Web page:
Hakai Magazine

Coastal science and societies

One Great Shot: The Guillemot and the Iceberg

Carsten Egevang goes looking for seals in Greenland and finds a photogenic guillemot instead.

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by Carsten Egevang

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guillemot in front of an iceberg in Greenland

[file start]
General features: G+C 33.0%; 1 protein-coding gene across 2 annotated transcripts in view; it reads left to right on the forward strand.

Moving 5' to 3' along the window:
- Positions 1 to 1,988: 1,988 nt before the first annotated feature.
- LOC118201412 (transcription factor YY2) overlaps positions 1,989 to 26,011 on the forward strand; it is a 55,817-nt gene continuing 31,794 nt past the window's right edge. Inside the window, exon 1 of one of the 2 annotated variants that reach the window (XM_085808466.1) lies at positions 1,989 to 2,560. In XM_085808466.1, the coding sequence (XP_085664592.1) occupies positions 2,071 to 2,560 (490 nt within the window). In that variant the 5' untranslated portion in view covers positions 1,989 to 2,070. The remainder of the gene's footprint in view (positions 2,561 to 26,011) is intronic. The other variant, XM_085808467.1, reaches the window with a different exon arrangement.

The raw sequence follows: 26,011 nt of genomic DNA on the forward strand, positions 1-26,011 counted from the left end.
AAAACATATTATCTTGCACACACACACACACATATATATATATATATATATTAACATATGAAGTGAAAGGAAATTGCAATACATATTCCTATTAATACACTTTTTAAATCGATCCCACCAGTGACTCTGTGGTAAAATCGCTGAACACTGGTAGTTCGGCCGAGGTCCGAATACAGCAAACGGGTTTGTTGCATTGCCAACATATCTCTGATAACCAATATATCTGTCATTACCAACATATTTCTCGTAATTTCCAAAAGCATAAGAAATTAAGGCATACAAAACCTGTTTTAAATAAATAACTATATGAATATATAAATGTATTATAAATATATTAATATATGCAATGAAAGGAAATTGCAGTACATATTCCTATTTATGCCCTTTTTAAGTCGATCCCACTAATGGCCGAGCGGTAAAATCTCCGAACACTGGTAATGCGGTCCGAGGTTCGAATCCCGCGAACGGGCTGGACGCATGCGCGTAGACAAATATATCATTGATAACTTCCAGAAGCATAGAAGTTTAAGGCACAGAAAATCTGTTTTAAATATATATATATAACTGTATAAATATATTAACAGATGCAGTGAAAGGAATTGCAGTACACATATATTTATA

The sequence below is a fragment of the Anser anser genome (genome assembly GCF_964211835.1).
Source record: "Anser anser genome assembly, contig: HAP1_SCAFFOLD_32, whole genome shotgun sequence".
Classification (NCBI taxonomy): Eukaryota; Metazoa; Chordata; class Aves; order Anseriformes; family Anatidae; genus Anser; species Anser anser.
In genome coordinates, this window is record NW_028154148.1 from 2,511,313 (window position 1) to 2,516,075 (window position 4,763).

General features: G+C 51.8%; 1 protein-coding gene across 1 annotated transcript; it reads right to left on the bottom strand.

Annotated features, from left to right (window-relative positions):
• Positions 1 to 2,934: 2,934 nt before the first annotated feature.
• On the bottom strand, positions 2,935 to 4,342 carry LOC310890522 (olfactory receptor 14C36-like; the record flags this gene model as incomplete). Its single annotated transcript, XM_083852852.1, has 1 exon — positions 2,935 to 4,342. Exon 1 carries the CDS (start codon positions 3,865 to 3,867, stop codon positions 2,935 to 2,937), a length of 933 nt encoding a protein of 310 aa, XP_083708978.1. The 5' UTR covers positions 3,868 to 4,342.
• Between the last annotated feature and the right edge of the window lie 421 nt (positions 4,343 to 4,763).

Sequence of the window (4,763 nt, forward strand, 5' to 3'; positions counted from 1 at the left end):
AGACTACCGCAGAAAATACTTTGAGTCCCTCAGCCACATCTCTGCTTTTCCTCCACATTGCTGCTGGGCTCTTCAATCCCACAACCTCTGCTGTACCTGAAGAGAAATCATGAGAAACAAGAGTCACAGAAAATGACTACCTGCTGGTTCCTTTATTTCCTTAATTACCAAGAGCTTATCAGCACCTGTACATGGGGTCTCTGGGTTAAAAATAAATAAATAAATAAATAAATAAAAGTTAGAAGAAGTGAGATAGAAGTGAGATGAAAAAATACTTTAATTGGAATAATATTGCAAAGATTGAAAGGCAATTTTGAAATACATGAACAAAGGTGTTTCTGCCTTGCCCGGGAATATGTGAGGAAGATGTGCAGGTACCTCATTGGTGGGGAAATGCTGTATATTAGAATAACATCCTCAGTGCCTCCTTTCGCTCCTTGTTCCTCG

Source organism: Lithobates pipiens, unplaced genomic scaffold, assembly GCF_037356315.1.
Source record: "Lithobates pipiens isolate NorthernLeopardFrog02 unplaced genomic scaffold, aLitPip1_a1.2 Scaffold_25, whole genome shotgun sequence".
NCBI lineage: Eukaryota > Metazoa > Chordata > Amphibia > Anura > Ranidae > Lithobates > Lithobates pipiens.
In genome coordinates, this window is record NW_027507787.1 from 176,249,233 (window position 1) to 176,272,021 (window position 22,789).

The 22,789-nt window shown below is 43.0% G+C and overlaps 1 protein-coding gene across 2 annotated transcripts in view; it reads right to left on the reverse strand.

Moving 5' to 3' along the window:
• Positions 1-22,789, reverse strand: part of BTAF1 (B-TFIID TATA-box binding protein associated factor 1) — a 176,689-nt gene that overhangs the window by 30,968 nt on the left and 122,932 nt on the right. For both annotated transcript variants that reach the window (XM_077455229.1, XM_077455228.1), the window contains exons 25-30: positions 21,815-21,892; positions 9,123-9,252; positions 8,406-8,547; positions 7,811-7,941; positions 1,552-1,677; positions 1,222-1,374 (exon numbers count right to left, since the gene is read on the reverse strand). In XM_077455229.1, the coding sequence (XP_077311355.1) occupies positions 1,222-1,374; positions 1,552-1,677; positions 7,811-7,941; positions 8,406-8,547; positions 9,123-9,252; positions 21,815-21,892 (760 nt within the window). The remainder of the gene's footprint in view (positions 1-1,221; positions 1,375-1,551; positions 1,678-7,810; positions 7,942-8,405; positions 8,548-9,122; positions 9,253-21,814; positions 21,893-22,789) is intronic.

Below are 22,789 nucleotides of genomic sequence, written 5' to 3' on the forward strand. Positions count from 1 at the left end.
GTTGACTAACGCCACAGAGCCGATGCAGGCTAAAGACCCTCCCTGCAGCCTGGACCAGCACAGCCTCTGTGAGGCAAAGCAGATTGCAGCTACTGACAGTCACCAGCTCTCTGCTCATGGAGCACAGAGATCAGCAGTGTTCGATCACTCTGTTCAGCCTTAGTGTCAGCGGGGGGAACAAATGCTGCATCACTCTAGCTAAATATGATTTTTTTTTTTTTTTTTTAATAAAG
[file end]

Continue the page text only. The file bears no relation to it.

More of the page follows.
I traveled to one of the world’s most northerly settlements, Siorapaluk, Greenland, to document traditional Inuit living. Siorapaluk has a population of 42 people and just as many sled dogs. One of the locals, hunter Qillaq Danielsen, invited me on a seal hunt in the interior of the spectacular Robertson Fjord. The seal was to be used in the traditional local dish qiviaq, which consists of 300 to 500 small seabirds called little auks stuffed into a seal carcass and left under a rock for several months. The seal’s blubber helps tenderize the birds as they ferment and acquire a strong and ripe taste—a true feast! The seal hunt was unsuccessful, but as Danielsen navigated our dinghy close to a massive iceberg, a black guillemot suddenly popped out of the water. The light was magnificent, but I only had time to shoot a few times with my camera before the bird disappeared into the deep fjord again.